Wolaridge v. Social Security Administration Commissioner

Filing 13

MEMORANDUM OPINION. Signed by Honorable Mark E. Ford on July 6, 2015. (hnc)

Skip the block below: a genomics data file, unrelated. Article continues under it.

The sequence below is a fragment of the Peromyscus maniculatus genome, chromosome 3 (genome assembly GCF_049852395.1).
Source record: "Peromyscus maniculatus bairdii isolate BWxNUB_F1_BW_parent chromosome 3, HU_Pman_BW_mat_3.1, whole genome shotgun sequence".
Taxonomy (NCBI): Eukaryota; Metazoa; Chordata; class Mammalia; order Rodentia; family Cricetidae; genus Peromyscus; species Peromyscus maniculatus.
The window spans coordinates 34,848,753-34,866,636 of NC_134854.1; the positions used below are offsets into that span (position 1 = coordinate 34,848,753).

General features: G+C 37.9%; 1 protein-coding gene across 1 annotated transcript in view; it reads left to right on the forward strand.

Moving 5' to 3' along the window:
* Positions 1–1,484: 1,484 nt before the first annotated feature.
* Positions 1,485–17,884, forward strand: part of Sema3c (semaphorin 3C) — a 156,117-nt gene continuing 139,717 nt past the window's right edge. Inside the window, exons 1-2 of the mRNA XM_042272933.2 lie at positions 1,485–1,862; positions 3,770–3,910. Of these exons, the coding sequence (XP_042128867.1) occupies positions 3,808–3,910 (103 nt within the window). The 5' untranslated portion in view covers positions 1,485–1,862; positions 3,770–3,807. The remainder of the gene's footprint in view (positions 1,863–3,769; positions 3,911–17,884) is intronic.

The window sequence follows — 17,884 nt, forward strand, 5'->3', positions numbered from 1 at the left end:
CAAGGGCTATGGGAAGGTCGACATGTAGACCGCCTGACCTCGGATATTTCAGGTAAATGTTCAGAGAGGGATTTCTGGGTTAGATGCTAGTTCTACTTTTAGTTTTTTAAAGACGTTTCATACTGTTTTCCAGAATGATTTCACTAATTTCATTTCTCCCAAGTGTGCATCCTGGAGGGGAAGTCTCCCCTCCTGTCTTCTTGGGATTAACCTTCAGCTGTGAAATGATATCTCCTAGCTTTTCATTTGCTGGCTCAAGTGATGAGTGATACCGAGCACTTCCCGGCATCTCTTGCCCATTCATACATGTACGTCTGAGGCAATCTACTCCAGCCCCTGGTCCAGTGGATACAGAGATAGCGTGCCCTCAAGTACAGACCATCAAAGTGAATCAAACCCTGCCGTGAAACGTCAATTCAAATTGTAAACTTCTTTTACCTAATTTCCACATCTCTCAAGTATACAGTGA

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IN THE UNITED STATES DISTRICT COURT WESTERN DISTRICT OF ARKANSAS FORT SMITH DIVISION VESTA E. WOLARIDGE PLAINTIFF v. Civil No. 2:14-cv-2074-MEF CAROLYN COLVIN, Commissioner Social Security Administration DEFENDANT MEMORANDUM OPINION Plaintiff, Vesta Wolaridge, brings this action under 42 U.S.C. § 405(g), seeking judicial review of a decision of the Commissioner of Social Security Administration (Commissioner) denying her claims for a period of disability and disability insurance benefits (“DIB”) under Title II of the Social Security Act (hereinafter “the Act”), 42 U.S.C. § 423(d)(1)(A). In this judicial review, the court must determine whether there is substantial evidence in the administrative record to support the Commissioner’s decision. See 42 U.S.C. § 405(g). I. Procedural Background: Plaintiff filed her application for DIB on April 18, 2011, alleging an onset date of March 2, 2011, due to depression, asthma with a history of sarcoidosis, high blood pressure, carpal tunnel, degenerative disk disease (“DDD”) in the back and neck, and arthritis in the neck. Tr. 9, 111-112, 137. The Commissioner denied Plaintiff’s applications initially and on reconsideration. Tr. 5055. An Administrative Law Judge (“ALJ”) held an administrative hearing on January 30, 2013. Tr. 21-49. The Plaintiff was present and represented by counsel. At the time of the hearing, Plaintiff was 43 years old and possessed a high school education. Tr. 24. Plaintiff testified that she went into the Air Force for six years following her graduation from high school. Tr. 24. Further, she had past relevant work (“PRW”) experience as a janitor and a label machine operator. Tr. 24, 28, 126, 174. On May 16, 2013, the ALJ found that Plaintiff’s early mild DDD in the cervical and lumbar spine with associated pain, obesity, and asthma were severe, but did not meet or medically equal one of the listed impairments in Appendix 1, Subpart P, Regulation No. 4. Tr. 11. After partially discrediting Plaintiff’s subjective complaints, the ALJ determined that Plaintiff retained the residual functional capacity (“RFC”) to perform a full range of light work. Tr. 13. The ALJ then found Plaintiff could perform her PRW as a label machine operator. Tr. 14. The Appeals Council denied Plaintiff’s request for review on January 29, 2014. Tr. 1-5. Subsequently, Plaintiff filed this action. ECF No. 1. This case is before the undersigned by consent of the parties. ECF No. 7. Both parties have filed appeal briefs, and the case is now ready for decision. ECF Nos. 11, 12. II. Applicable Law: This court’s role is to determine whether substantial evidence supports the Commissioner’s findings. Vossen v. Astrue, 612 F.3d 1011, 1015 (8th Cir. 2010). Substantial evidence is less than a preponderance but it is enough that a reasonable mind would find it adequate to support the Commissioner’s decision. Teague v. Astrue, 638 F.3d 611, 614 (8th Cir. 2011). We must affirm the ALJ’s decision if the record contains substantial evidence to support it. Blackburn v. Colvin, 761 F.3d 853, 858 (8th Cir. 2014). As long as there is substantial evidence in the record that supports the Commissioner’s decision, the court may not reverse it simply because substantial evidence exists in the record that would have supported a contrary outcome, or because the court would have decided the case differently. Miller v. Colvin, 784 F.3d 472, 477 (8th Cir. 2015). In other words, if after reviewing the record it is possible to draw two inconsistent positions from the evidence and one of those positions represents the findings of the ALJ, we must affirm the ALJ’s decision. Id. 2  A claimant for Social Security disability benefits has the burden of proving their disability by establishing a physical or mental disability that has lasted at least one year and that prevents them from engaging in any substantial gainful activity. Pearsall v. Massanari, 274 F.3d 1211, 1217 (8th Cir. 2001); see also 42 U.S.C. § 423(d)(1)(A). The Act defines “physical or mental impairment” as “an impairment that results from anatomical, physiological, or psychological abnormalities which are demonstrable by medically acceptable clinical and laboratory diagnostic techniques.” 42 U.S.C. § 423(d)(3). A Plaintiff must show that their disability, not simply their impairment, has lasted for at least twelve consecutive months. The Commissioner’s regulations require her to apply a five-step sequential evaluation process to each claim for disability benefits: (1) whether the claimant has engaged in substantial gainful activity since filing his or her claim; (2) whether the claimant has a severe physical and/or mental impairment or combination of impairments; (3) whether the impairment(s) meet or equal an impairment in the listings; (4) whether the impairment(s) prevent the claimant from doing past relevant work; and, (5) whether the claimant is able to perform other work in the national economy given his or her age, education, and experience. See 20 C.F.R. § 404.1520(a)(4). Only if he reaches the final stage does the fact finder consider the Plaintiff’s age, education, and work experience in light of his or her residual functional capacity. See McCoy v. Schweiker, 683 F.2d 1138, 1141-42 (8th Cir. 1982); 20 C .F.R. § 404.1520(a)(4)(v). III. Discussion: Plaintiff raises the following issues on appeal: 1) The ALJ failed to fully and fairly develop the record; 2) The ALJ erred at step two of his analysis; 3) The ALJ failed to properly evaluate the Plaintiff’s subjective complaints and apply the Polaski factors; and, 4) The ALJ erred in his RFC determination. 3  The Court has reviewed the entire transcript. The complete set of facts and arguments are presented in the parties’ briefs and the ALJ’s opinion, and are repeated here only to the extent necessary. 1. Develop the Record: Plaintiff argues that the ALJ breached his duty to develop the record by failing to obtain an RFC assessment from a treating or examining source. The ALJ owes a duty to a claimant to develop the record fully and fairly to ensure his decision is an informed decision based on sufficient facts. See Stormo v. Barnhart, 377 F.3d 801, 806 (8th Cir. 2004). He is not required to function as the claimant’s substitute counsel, but only to develop a reasonably complete record. Whitman v. Colvin, 762 F.3d 701, 707 (8th Cir. 2014) (quoting Clark v. Shalala, 28 F.3d 828, 830-31 (8th Cir. 1994). Thus, this court should only remand for further development of the record when the evidence does not provide an adequate basis for determining the merits of a disability claim. Halverson v. Astrue, 600 F.3d 922, 933 (8th Cir. 2010); Johnson v. Astrue, 627 F.3d 316, 320 (8th Cir. 2010). Records predating the relevant time period establish Plaintiff’s history of back and neck pain, plantar fasciitis, carpal tunnel syndrome (“CTS”), high blood pressure, and depression. However, she continued to work at the Gerber factory for 16 years, in spite of her CTS and plantar fasciitis. It was not until her herniated disks became symptomatic in March 2011, that she stopped working. The medical evidence relevant to the time period in question consists of only five treatment records and two consultative examinations. Tr. 196-199, 222-223, 245-249, 311, 316-317. In March 2011, Plaintiff sought out treatment with Dr. Thuylinh Pham due to continued back and neck pain, depression, and hypertension. Tr. 223. She reported worsening pain in her back and 4  neck with a history of DDD, stating she was unable to do “much work due to pain.” However, she also reported improvement in her depression with the addition of Cymbalta. Dr. Pham’s examination revealed muscle spasms in her neck and spine and elevated blood pressure. Accordingly, he prescribed Hydrocodone and advised her to remain off work until March 20, 2011. Dr. Pham also ordered an MRI of her cervical and lumbar spine, which revealed the following: disk degeneration at the L4-5 and L5-S1 levels; mild central and left posterolateral disk protrusion and spurring at the L4-5 level resulting in mild left lateral recess stenosis; minimal broad disk bulging at the L5-S1 level; a small cervical cord syrinx most evident posterior to the C5 level; broad dorsal spondylitic ridging with mild to moderate disk protrusion at the C4-5 level eccentrically worse toward the right; mild canal stenosis at the C4-5 level; mild to moderate right foraminal stenosis; and, a milder degree of broad dorsal spondylitic ridging with disk protrusion at the C5-6 level. Tr. 196-199, 214-217. On March 28, 2011, Plaintiff returned to Dr. Pham’s office. Tr. 222. Her blood pressure showed slight improvement on Lotril and Tekturna, but her back pain remained. An examination revealed tenderness to palpation of the neck and spine. Dr. Pham noted that her cervical MRI had shown both protrusion and canal stenosis. He then prescribed Flexeril and Hydrocodone. On April 11, 2011, Plaintiff consulted with neurosurgeon, Dr. Joseph Queeney. Tr. 302303. Dr. Pham had referred Plaintiff for a surgical evaluation of her right sided neck pain as well as right shoulder pain. On examination, Dr. Pham noted decreased sensation to pin prick over the right shoulder. Valsava maneuvers also reproduced her neck and arm pain. After diagnosing, DDD of the cervical spine, cervical brachial radialgia, and a herniated nucleus pulposus at the C45 level, he recommended she exhaust conservative treatment measures to include physical therapy 5  with traction. Further, he noted that non-steroidal anti-inflammatories were not an option, given their impact on her blood pressure. On November 25, 2011, Plaintiff underwent an audiology consult with audiologist, Debra Gilstrap. Tr. 308-310, 316-317. Testing revealed bilateral sensorineural hearing loss. She indicated the Plaintiff was a good candidate for hearing aids in both ears. On April 4, 2012, Dr. Chester Carlson conducted a general physical examination of the Plaintiff at the Agency’s request. Tr. 245-249. Plaintiff reported a history of sarcoidosis for which she had been in remission since 1992; history of asthma dating back to 1992; history of depression since 1998 exacerbated by her daughter’s death seven months prior; high blood pressure; distant history of carpal tunnel syndrome related to 17 years of work in a factory; back and neck problems related to arthritis and bulging disks; and, obesity. Dr. Carlson noted her to be tearful, crying as she entered his office. However, a physical examination revealed no abnormalities. She exhibited a normal range of motion in all joints, showed no sign of muscle weakness or atrophy, and had no evident muscle spasms. Dr. Carlson diagnosed her with severe depression since her daughter’s death, and found her to be moderately limited by her depression. But, he found no significant physical limitations. On May 3, 2012, Plaintiff submitted to a consultative mental diagnostic evaluation with Dr. Terry Efird. Tr. 260-264. Plaintiff denied a history of inpatient psychiatric treatment, reporting some outpatient family counseling many years prior. She reported being prescribed Cymbalta through the Veteran’s Administration (“VA”) Clinic, and indicated that it had been beneficial until her daughter’s death. Plaintiff also disclosed a 10 percent service connected disability due to sarcoidosis and asthma. Dr. Efird documented a sad/depressed mood, somewhat sporadically distressed affect with tearfulness, speech within reasonable limits, normal thoughts, no 6  hallucinations, and no homicidal or suicidal ideation. Plaintiff endorsed significant symptom based criteria for a diagnosis of moderate major depressive disorder and anxiety disorder not otherwise specified. She also reported several features typically associated with post traumatic stress disorder. As such, Dr. Efird assessed her with a global assessment of functioning (“GAF”) score of 55-65. After acknowledging no significant limitations in the Plaintiff’s ability to perform various activities of daily living, Dr. Efird opined regarding her ability to perform several work-related activities. He indicated that she communicated in a socially adequate yet tearful, reasonably intelligible, and effective manner. In his opinion, she retained the capacity to perform the basic cognitive tasks required for basic work-like activities. Further, she appeared able to track and respond adequately for the purposes of the evaluation and generally completed most tasks without any remarkable problems with persistence. Dr. Efird also found her able to complete tasks within an adequate time frame. With no clear evidence of malingering, he believed the evaluation represented “a reasonable estimate of [her] current functioning.” Tr. 263. The record also contains an RFC assessment from a non-examining physician and a nonexamining psychologist. In April 2011, Plaintiff Dr. William Payne, reviewing only the Plaintiff’s medical records, completed an RFC assessment. Tr. 252-259. He found the Plaintiff capable of performing light work. Similarly, Dr. Kevin Santulli completed a mental RFC assessment in May 2012. Tr. 267-284. After reviewing her records, he concluded she would have moderate limitations in the following areas: ability to maintain attention and concentration for extended periods, complete a normal workday and work week without interruptions from psychologically based symptoms, perform at a consistent pace without an unreasonable number and length of rest 7  periods, respond appropriately to changes in work setting, set realistic goals, and make plans independently of others. Therefore, considering the entire record in this case, the undersigned concludes the ALJ was not required to develop the record because it was “reasonably complete,” and contained sufficient evidence from which the ALJ could make an informed decision. See Haley v. Massanari, 258 F.3d 742, 748 (8th Cir. 2001). Plaintiff’s contention that the ALJ should have recontacted her treating physicians and/or consultative examiners to obtain an RFC assessment is without merit. An RFC assessment from a treating physician, although helpful, is not required. See Page v. Astrue, 484 F.3d 1040, 1043 (8th Cir. 2007) (the medical evidence, State agency physician opinions, and claimant’s own testimony were sufficient to assess residual functional capacity); Stormo v. Barnhart, 377 F.3d 801, 807-08 (8th Cir. 2004) (medical evidence, State agency physicians’ assessments, and claimant’s reported activities of daily living supported residual functional capacity assessment). Plaintiff also seems to argue that her treatment records for the VA are not part of the record, and the ALJ’s failure to obtain these records is error. At the hearing, the Plaintiff reported receiving treatment from the VA for her depression and back pain, and the record contains VA treatment notes dated between September and November 2011. Tr. 44,304-317. We can find no evidence to suggest that additional medical evidence exists. Accordingly, we find the ALJ did not breach his duty to develop the record. Further, Plaintiff’s argument that the ALJ should have ordered pulmonary function tests and additional examinations to explore her hearing deficits is without merit. Plaintiff did not seek out consistent medical attention for these impairments during the relevant time period. It appears she was last prescribed medication to treat her asthma in June 2010. Tr. 229. The fact that she 8  sought out no further treatment and voiced no further complaints to Dr. Pham is inconsistent with her contention that the record requires further development. Further, the mere suggestion by Ms. Gilstrap that “this degree of hearing loss can cause significant communication problems” is not sufficient to require further development of the record. The remainder of the evidence shows that the Plaintiff had no significant communication problems related to her hearing or any other impairment. Therefore, further development was not required. 2. Step Two Analysis: Plaintiff also asserts that the ALJ erred by failing to properly evaluate the severity of her anxiety disorder, hearing loss, and pulmonary impairments. A “severe impairment is defined as one which ‘significantly limits [the claimant’s] physical or mental ability to do basic work activities.’” Pelkey v. Barnhart, 433 F.3d 575, 577 (8th Cir. 2006) (quoting 20 C.F.R. § 404.1520(c)). However, in order for Plaintiff to be entitled to a remand, the Plaintiff must not only prove that the ALJ should have considered other impairments as severe, rather she must also prove that the ALJ’s failure to consider those impairments as severe caused harm. Shinseki v. Sanders, 129 S. Ct. 1696, 1706 (2009). In other words, she must show the ALJ’s failure to include the additional impairments affected the disability determination. Id. At the outset, we note the Plaintiff did not allege anxiety as a disabling impairment in her application materials or during the administrative hearing. Tr. 21-49, 137. See Page v. Astrue, 484 F.3d 1040, 1043 (8th Cir. 2007) (ALJ properly found no severe mental impairments when claimant did not allege mental impairment in her disability application). Furthermore, she admitted that she was not seeking treatment from a psychiatrist or psychologist for any mental related symptoms. Tr. 260. See Kirby v. Astrue, 500 F.3d 705, 709 (8th Cir. 2007) (the ALJ correctly found that claimant did not have a severe mental impairment when the claimant had never 9  had any formal treatment by a psychiatrist, psychologist, or other mental health professional over any long-term basis). She also denied a history of hospitalization for her alleged symptoms. A consultative examination revealed she could communicate and interact in a socially adequate, intelligible, and effective manner; track and respond to the examiner appropriately; perform basic cognitive tasks required for basic work-like activities; complete most tasks without any remarkable problems with persistence; and finish basic work-like tasks within an acceptable time frame. Tr. 262. Thus, it does not appear that the Plaintiff’s anxiety affected her ability to perform workrelated tasks. Plaintiff points out that she had a Global Assessment of Functioning (GAF) score of 5565, arguing the ALJ was required to discuss this GAF score prior to finding she had no severe mental impairments. However, the United States Court of Appeals for the Eighth Circuit has held that a GAF score within this range is not proof of a disabling mental impairment. See England v. Astrue, 490 F.3d 1017, 1022-23 (8th Cir. 2007) (GAF score of 50 not disabling); Goff v. Barnhart, 421 F.3d 785, 791 (8th Cir. 2005) (GAF score of 51-60 not disabling). In fact, the Diagnostic and Statistical Manual of Mental Disorders equates this GAF score with only mild to moderate symptoms or difficulties in social, occupational, or school functioning. See DIAGNOSTIC AND STATISTICAL MANUAL OF MENTAL DISORDERS IV-TR 34 (4th ed. 2000).  This, coupled with the fact that Plaintiff was not seeking out treatment for her condition leads the undersigned to the same conclusion as was formed by the ALJ. Thus, substantial evidence supports the ALJ’s conclusion the Plaintiff’s anxiety was not a severe impairment. Similarly, we can find no evidence during the relevant time period to suggest that the Plaintiff’s alleged sarcoidosis or asthma was severe. She sought out no treatment for these impairments, was prescribed no medication to treat these impairments, and voiced no complaints 10  to her treating doctors. See Forte v. Barnhart, 377 F.3d 892, 895 (8th Cir. 2004) (holding that lack of objective medical evidence is a factor an ALJ may consider). Although she was treated for asthma prior to her alleged onset date, records indicate that her condition was responsive to treatment. Johnston v. Apfel, 210 F.3d 870, 875 (8th Cir. 2000) (alleged impairments may not be considered severe when they are stabilized by treatment and otherwise are generally unsupported by the medical record). Further, none of the treating or examining physicians documented breathing difficulties or limitations associated with her alleged lung impairments. See Raney v. Barnhart, 396 F.3d 1007, 1010 (8th Cir. 2005) (none of the claimant’s treating physicians opined the claimant was so impaired or disabled that the claimant could not work at any job). And, a mere diagnosis alone is insufficient without evidence of functional limitations. .See Trenary v. Bowen, 898 F.2d 1361, 1364 (8th Cir. 1990). Plaintiff does claim a 10 percent service connected VA rating due to her pulmonary issues. Unfortunately, a review of the evidence shows only gynecological and hearing exams conducted by doctors at the VA. There is nothing in the record indicating that such a rating was ever assigned. However, even if it were contained in the record, the ALJ is not bound by VA ratings because the disability standards utilized by two agencies are different. See Johnson v. Chater, 76 F.3d 231, 233 (8th Cir. 1996) (disability determination by VA not binding on ALJ); 20 §C.F.R. 404.1504. While the record does reveal that Plaintiff suffered from bilateral sensorineural hearing loss and was a candidate for hearing aids in both ears, there is nothing in the record to suggest that this actually interfered with her ability to perform work-related tasks. Treatment notes are devoid of complaints related to hearing deficits.1 Likewise, at the administrative hearing, there is no                                                              1  We do note that the Plaintiff reported decreased hearing to Dr. Carlson. Tr. 245. He also noted that she “has had hearing aides.” However, he made no mention of hearing difficulties or limitations when he examined her. And, he failed to diagnose a hearing impairment. 11  indication that the Plaintiff was unable to hear and understand the ALJ or her attorney. See Salts v. Sullivan, 958 F.2d 840, 844(8th Cir. 1992) (the ALJ did not err by failing to mention claimant’s alleged hearing loss and breathing problem in his opinion because the evidence supports the conclusion that these problems were not severe). Instead, records reveal that she could hear a normal conversation without difficulty, had normal speech and intact hearing to spoken word, exhibited excellent word recognition, and could communicate in an intelligible and effective manner. Tr. 247, 262, 303, 309. And, at the hearing, Plaintiff testified that she was fitted for hearing aids in November and December 2011, and that they had been helpful. Tr. 44. Accordingly, we find substantial evidence supports the ALJ’s conclusion that the Plaintiff’s hearing loss is a non-severe impairment. See Trenary, 898 F.2d at 1364. 3. Subjective Complaints: Plaintiff also alleges that the ALJ failed to properly evaluate her subjective complaints. The ALJ was required to consider all the evidence relating to Plaintiff’s subjective complaints, including evidence presented by third parties that relates to: 1) Plaintiff’s daily activities; 2) the duration, frequency, and intensity of her pain; 3) precipitation and aggravating factors; 4) dosage, effectiveness, and side effects of her medication; and, 5) function restrictions. See Polaski v. Heckler, 739 F.2d 1320, 1322 (8th Cir. 1984). An ALJ may not discount the Plaintiff’s subjective complaints solely because the medical evidence fails to support them. Id. However, he may disbelieve subjective reports because of inherent inconsistencies or other circumstances. Travis v. Astrue, 477 F.3d 1037, 1042 (8th Cir. 2007) (quotation and citation omitted). As the Eighth Circuit has observed, “Our touchstone is that [a claimant’s] credibility is primarily a matter for the ALJ to decide.” Edwards v. Barnhart, 314 F.3d 964, 966 (8th Cir. 2003). 12  In this case, in addition to the absence of objective medical evidence, the ALJ considered other relevant factors. Although he did not explicitly discuss each factor in a methodical fashion, he acknowledged and considered those factors before discounting her subjective complaints.2 Brown v. Chater, 87 F.3d 963, 966 (8th Cir.1996). An arguable deficiency in opinion-writing technique is not a sufficient reason for setting aside an administrative finding where the deficiency had no practical effect on the outcome of the case.’” Id. (quoting Benskin v. Bowen, 830 F.2d 878, 883 (8th Cir.1987)). As mentioned above, the Plaintiff failed to seek out consistent treatment for any of her alleged impairments. And, although she contends that financial hardship prevented her from doing so, we can find no evidence to indicate that she was ever denied medical treatment. Further, the record is void of evidence indicating that she sought out treatment from an indigent or low cost medical facility. Murphy v. Sullivan, 953 F.2d 383, 386-87 (8th Cir. 1992). As such, we do not find that her financial status excuses her failure to obtain consistent treatment. Physical exams and objective tests conducted during the relevant time period showed minimal abnormalities. Tenderness to the back and neck, decreased sensation to pin prick over the right shoulder, pain with Valsalva maneuvers, and mild abnormalities on MRI are the only notations made. A consultative exam with Dr. Lawrence showed no range of motion deficits, weakness, atrophy, or spasms. Tr. 245-249. Moreover, he found “no significant physical limitations.” Further, records reveal no reported medication side effects. Additionally, her treatment was conservative in nature, mainly consisting of muscle relaxers and pain medication. See Comstock v. Chater, 91 F.3d 1143, 1147 (8th Cir. 1996)                                                              2  We do note that the ALJ’s opinion is not necessarily easy to follow. The ALJ did not address the Polaski factors in one section, rather scattered them over at least two sections. However, when taken as a whole, we find that the ALJ adequately set forth the reasons for his credibility determination. 13  (conservative treatment belies claims of disability). In fact, neurosurgeon, Dr. Queeney noted she had not exhausted all of her conservative treatment options. Thus, he recommended physical therapy with traction. As for her alleged mental impairments, we do note that Dr. Efird diagnosed her with both depression and anxiety. Records do indicate she obtained antidepressants from her treating doctor. And, in late 2011, her depression was aggravated by the death of her 20 year old daughter. It appears that Duloxetine was added in August 2011, by Dr. Amanda Chapman at the VA, during a gynecological exam. However, she sought out no further treatment for her depression, suggesting that the medication was effective in targeting her symptoms. See Patrick v. Barnhart, 323 F.3d 592, 596 (8th Cir. 2003) (holding if an impairment can be controlled by treatment or medication, it cannot be considered disabling). Moreover, in spite of her alleged disabling depression and anxiety, the Plaintiff failed to seek out formal mental health treatment. See Kirby v. Astrue, 500 F.3d 705, 709 (8th Cir. 2007) (lack of formal treatment by a psychiatrist, psychologist, or other mental health professional is a significant consideration when evaluating Plaintiff’s allegations of disability due to a mental Impairment). And, Dr. Efird assessed her with a GAF score indicative of only mild to moderate limitations. While we do note that the Plaintiff failed to complete the pain report and adult function report as requested by the Agency, the record does contain some evidence concerning her activities of daily living. Tr. 152-161. She testified that she prepares family meals once or twice per week, cleans house when she feels like it, helps with the laundry, cares for her dog, reads, and watches television. Tr. 39-41. During her evaluation with Dr. Efird, she also endorsed the ability to drive unfamiliar routes, shop independently, handle personal finances adequately, and perform most activities of daily living adequately. Plaintiff also reported spending time on social media sites 14  and talking with friends and relatives on the telephone. Tr. 260-264. Clearly, these are not the activities one would expect of an individual who is as limited as the Plaintiff has alleged. See, e.g., Edwards, 314 F.3d at 966 (finding that the claimant’s shopping, driving short distances, attending church, and visiting relatives were inconsistent with suffering disabling pain); Lawrence v. Chater, 107 F.3d 674, 676 (8th Cir. 1997) (finding that the claimant’s dressing herself, bathing herself, cooking, and shopping was inconsistent with disabling pain). Accordingly, it is the opinion of the undersigned that the ALJ’s determination that the Plaintiff’s subjective complaints were not fully credible is supported by substantial evidence. 4. RFC Determination: In her final argument, Plaintiff attacks the ALJ’s RFC determination. RFC is the most a person can do despite that person’s limitations. 20 C.F.R. § 404.1545. Disability claimant has the burden of establishing his or her RFC. Vossen, 612 F. 3d at 1016. “The ALJ determines a claimant’s RFC based on all relevant evidence in the record, including medical records, observations of treating physicians and others, and the claimant’s own descriptions of his or her limitations.” Jones v. Astrue, 619 F.3d 963, 971 (8th Cir. 2010); Davidson v. Astrue, 578 F.3d 838, 844 (8th Cir. 2009). The United States Court of Appeals for the Eighth Circuit has held that a “claimant’s residual functional capacity is a medical question.” Miller v. Colvin, 784 F.3d 472, 479 (8th Cir. 2015) (citing Lauer v. Apfel, 245 F.3d 700, 704 (8th Cir. 2001). Therefore, an ALJ’s determination concerning a claimant’s RFC must be supported by medical evidence that addresses the claimant’s ability to function in the workplace. Perks v. Astrue, 687 F.3d 1086, 1092 (8th Cir. 2012). Plaintiff insists that the RFC determination is flawed because it contains no mental, postural, or sensory restrictions. After reviewing the entire medical record in this case, the 15  undersigned finds substantial evidence supporting the ALJ’s RFC assessment. As previously stated, the Plaintiff’s failure to seek out consistent treatment for her impairments, failure to seek out formal mental health treatment, lack of objective evidence to bolster her subjective complaints, lack of limitations imposed by treating physicians, and her reported daily activities undermine her allegations of disability. Further, the mental and physical consultative examinations, when considered in conjunction with the Plaintiff’s medical records and the RFC assessments completed by the non-examining consultants provide a substantial basis for the ALJ’s decision. Although the Plaintiff also appears to question the ALJ’s consideration of her impairments in combination, we find that the ALJ properly considered all of the evidence of record. The mere fact that he did not enumerate specific limitations resulting from her obesity does not mean he did not consider it. To the contrary, the ALJ found the Plaintiff’s obesity to be severe. However, there is no evidence in the record to indicate that her obesity limited her to less than light level work. Thus, we find the ALJ’s reference to her obesity to be sufficient. Heino v. Astrue, 578 F.3d 873, 881 (8th Cir. 2009) (when an ALJ references the claimant’s obesity during the claim evaluation process, such review may be sufficient to avoid reversal)). V. Conclusion: Having carefully reviewed the record, the undersigned finds substantial evidence supporting the ALJ’s decision denying the Plaintiff benefits, and the decision is affirmed. The undersigned further orders that the Plaintiff’s Complaint be dismissed with prejudice. DATED this 6th day of July, 2015. Mark E. Ford /s/ HONORABLE MARK E. FORD UNITED STATES MAGISTRATE JUDGE   16